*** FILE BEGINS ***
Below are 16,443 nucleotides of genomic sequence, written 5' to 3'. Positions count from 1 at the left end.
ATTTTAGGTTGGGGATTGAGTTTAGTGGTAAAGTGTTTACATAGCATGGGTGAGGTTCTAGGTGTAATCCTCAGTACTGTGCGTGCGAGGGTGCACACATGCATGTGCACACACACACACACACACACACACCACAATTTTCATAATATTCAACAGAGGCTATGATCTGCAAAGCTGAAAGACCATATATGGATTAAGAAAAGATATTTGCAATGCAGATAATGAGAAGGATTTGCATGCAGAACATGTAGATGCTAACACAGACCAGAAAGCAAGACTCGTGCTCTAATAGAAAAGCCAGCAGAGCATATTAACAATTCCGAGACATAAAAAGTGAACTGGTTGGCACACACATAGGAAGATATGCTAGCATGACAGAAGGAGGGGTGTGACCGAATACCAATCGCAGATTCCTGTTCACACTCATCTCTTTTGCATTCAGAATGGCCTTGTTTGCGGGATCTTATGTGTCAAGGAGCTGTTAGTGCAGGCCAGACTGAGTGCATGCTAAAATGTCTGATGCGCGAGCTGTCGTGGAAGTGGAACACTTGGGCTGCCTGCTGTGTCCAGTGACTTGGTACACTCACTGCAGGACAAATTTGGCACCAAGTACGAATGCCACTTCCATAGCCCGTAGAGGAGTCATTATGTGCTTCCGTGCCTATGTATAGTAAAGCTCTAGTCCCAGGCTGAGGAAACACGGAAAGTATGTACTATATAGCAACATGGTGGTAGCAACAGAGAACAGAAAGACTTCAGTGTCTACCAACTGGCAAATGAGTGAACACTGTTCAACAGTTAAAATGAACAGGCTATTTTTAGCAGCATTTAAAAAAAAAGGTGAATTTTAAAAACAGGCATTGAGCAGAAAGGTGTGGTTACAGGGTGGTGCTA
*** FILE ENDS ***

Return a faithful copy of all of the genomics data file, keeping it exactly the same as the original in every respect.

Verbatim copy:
Below are 16,443 nucleotides of genomic sequence, written 5' to 3'. Positions count from 1 at the left end.
ATTTTAGGTTGGGGATTGAGTTTAGTGGTAAAGTGTTTACATAGCATGGGTGAGGTTCTAGGTGTAATCCTCAGTACTGTGCGTGCGAGGGTGCACACATGCATGTGCACACACACACACACACACACACACCACAATTTTCATAATATTCAACAGAGGCTATGATCTGCAAAGCTGAAAGACCATATATGGATTAAGAAAAGATATTTGCAATGCAGATAATGAGAAGGATTTGCATGCAGAACATGTAGATGCTAACACAGACCAGAAAGCAAGACTCGTGCTCTAATAGAAAAGCCAGCAGAGCATATTAACAATTCCGAGACATAAAAAGTGAACTGGTTGGCACACACATAGGAAGATATGCTAGCATGACAGAAGGAGGGGTGTGACCGAATACCAATCGCAGATTCCTGTTCACACTCATCTCTTTTGCATTCAGAATGGCCTTGTTTGCGGGATCTTATGTGTCAAGGAGCTGTTAGTGCAGGCCAGACTGAGTGCATGCTAAAATGTCTGATGCGCGAGCTGTCGTGGAAGTGGAACACTTGGGCTGCCTGCTGTGTCCAGTGACTTGGTACACTCACTGCAGGACAAATTTGGCACCAAGTACGAATGCCACTTCCATAGCCCGTAGAGGAGTCATTATGTGCTTCCGTGCCTATGTATAGTAAAGCTCTAGTCCCAGGCTGAGGAAACACGGAAAGTATGTACTATATAGCAACATGGTGGTAGCAACAGAGAACAGAAAGACTTCAGTGTCTACCAACTGGCAAATGAGTGAACACTGTTCAACAGTTAAAATGAACAGGCTATTTTTAGCAGCATTTAAAAAAAAAGGTGAATTTTAAAAACAGGCATTGAGCAGAAAGGTGTGGTTACAGGGTGGTGCTA